Good to see player's making some decent money out of cricket but on the other hand if not used properly may go into the pockets of Mugabe
Cricket Union Posts Over $10bn Surplus
The Herald (Harare)
July 30, 2003
Posted to the web July 30, 2003
THE Zimbabwe Cricket Union further distinguished itself as the country's richest sports association when it posted a surplus in excess of $10 billion for the 2002-2003 season.
National squad players earned an astonishing $1,3 billion in salaries, match fees and bonuses despite losing their two Test matches and winning just six of their 22 one-day internationals in the 2002-2003 season.
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This represented an increase of 484 percent as the players had earned $274,5 million during the 2001-2002 season.
According the financial statement audited by Pricewaterhouse Chartered Accountants and presented during the ZCU's annual meeting on Saturday, the union's surplus for the year ended April 30 2003 was a staggering $10,8 billion up from $146,9 million recorded last year.
Much of the revenue came from the 2003 International Cricket Council World Cup which had Zimbabwe sub-hosting five of their six Group A matches at Harare Sports Club and Queens Sports Club in Bulawayo.
The other match against England scheduled for Harare Sports Club on February 13 was cancelled.
However, ZCU chairman, Peter Chingoka, attributed the impressive figures to the 2003 ICC World Cup.
"Whilst the figures are extremely impressive, we caution that this year's financial performance is substantially bolstered by the World Cup proceeds, a four-year cycle.
"Hopefully this strength will enable us to improve on our playing performance in the Test arena and help galvanise our development programme," said Chingoka in a statement accompanying the 2003 annual report.
The union made an income of $12,96 billion with Z$11.768 billion being net tour surpluses while the remainder came from interest received, exchange gains, sale of corporate boxes and balcony seats, sponsorship and grants.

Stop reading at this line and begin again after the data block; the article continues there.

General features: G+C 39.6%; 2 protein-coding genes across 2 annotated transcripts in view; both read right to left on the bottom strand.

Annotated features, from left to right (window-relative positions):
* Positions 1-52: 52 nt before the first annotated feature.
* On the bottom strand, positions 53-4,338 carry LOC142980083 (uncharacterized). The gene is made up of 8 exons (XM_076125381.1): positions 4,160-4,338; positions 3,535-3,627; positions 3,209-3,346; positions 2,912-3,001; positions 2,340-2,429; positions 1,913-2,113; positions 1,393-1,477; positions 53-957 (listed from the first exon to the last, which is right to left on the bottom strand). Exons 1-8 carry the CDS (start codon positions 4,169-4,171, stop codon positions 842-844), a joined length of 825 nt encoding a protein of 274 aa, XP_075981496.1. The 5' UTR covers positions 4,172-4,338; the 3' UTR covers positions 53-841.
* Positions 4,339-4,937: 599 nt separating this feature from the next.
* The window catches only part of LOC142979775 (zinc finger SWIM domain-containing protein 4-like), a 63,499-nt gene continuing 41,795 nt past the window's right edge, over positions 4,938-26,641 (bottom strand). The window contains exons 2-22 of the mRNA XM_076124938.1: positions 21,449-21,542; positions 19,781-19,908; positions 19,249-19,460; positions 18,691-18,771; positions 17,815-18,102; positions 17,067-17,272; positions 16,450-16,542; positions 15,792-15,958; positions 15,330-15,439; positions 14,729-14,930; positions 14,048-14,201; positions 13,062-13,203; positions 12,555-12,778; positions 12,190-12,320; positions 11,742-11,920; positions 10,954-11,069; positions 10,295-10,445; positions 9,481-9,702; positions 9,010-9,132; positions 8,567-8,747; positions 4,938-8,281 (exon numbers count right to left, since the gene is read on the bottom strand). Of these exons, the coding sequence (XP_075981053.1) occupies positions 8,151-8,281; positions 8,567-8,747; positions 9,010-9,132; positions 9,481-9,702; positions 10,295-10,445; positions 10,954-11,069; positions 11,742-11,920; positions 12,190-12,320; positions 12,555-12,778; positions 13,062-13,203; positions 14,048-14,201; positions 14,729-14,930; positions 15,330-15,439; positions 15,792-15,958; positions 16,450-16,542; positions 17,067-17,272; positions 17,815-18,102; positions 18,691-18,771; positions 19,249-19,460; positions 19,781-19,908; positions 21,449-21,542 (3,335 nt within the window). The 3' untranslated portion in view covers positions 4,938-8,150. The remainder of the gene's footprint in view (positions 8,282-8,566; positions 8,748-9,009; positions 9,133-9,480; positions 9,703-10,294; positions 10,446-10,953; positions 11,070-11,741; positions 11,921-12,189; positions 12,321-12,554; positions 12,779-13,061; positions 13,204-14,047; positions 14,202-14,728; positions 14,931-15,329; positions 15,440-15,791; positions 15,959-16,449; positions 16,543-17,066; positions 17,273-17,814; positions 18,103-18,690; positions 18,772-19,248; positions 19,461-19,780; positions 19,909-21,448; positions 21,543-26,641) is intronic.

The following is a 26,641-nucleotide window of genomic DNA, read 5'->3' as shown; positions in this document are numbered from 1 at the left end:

Net revenue from the 2003 World Cup accounted for $10,2 billion (86,7 percent) of the net tour surplus, while the ICC Champions Trophy staged in Sri Lanka in September last year generated $1,06 billion.
The tour of Zimbabwe by Pakistan in November last year realised a surplus of $531 million and the Sharjah quadrangular tournament in the United Arab Emirates in April this year generated $66,6 million.
Unlike their counterparts in football, the ZCU can afford to have international matches played before empty stadiums as revenue comes from television rights and sale of corporate boxes and balcony seats.
ZCU made losses of $ 96,76 million on the tour of England, the ICC Six Nations in Namibia, the tour by South Africa A, the Africa Cup in Zambia, the tour by Namibia and the tour by Kenya last year.
Cricket and administration expenditure for the year under review amounted to $2,1 billion.
At April 30, the union employed 224 employees who gobbled up $98,6 million in salaries and related costs at an average of $8,2 million a month.
A total of $1,8 million was spent on scholarships, up from $1,7 spent during the previous financial year.
The number of participants in the ZCU's scholarship programme is currently 56 and the Tobacco Industries Cricket Supporters Association has come in with a commitment of over $4 million.
Selection to the programme is held each year for Grade Seven boys, and approximately 10 boys are selected to replace those leaving the programme at Form Six level.
The 2002 selection took place at the Under-13 inter-provincial tournaments.
The ZCU remains the only sports body in the country to present audited financial results every year as other associations like Zifa have failed to produce audited accounts on time, if at all.
While other associations battle to get funding, the ZCU is awash with sponsors.
Old Mutual, Nissan Zimbabwe, Bata and Zimbabwe Sun Hotels are the ZCU's main sponsors, while further sponsorship comes from 22 other companies including national airline Air Zimbabwe, Anglo American Corporation Zimbabwe, CFX Foreign Exchange, Coca-Cola, Econet, NMB Bank, Stanbic Bank and South African Airways.
Sports Commission chairman Anthony Mandiwanza applauded the ZCU for running cricket on professional lines.
"The Sports Commission is happy with the efforts of the ZCU to run a professional administration manned by competent full-time personnel.
"This is the way it should be. As a result, cricket has set a good example by timeously submitting its audited accounts, annual reports and development plans to the Sports Commission," said Mandiwanza.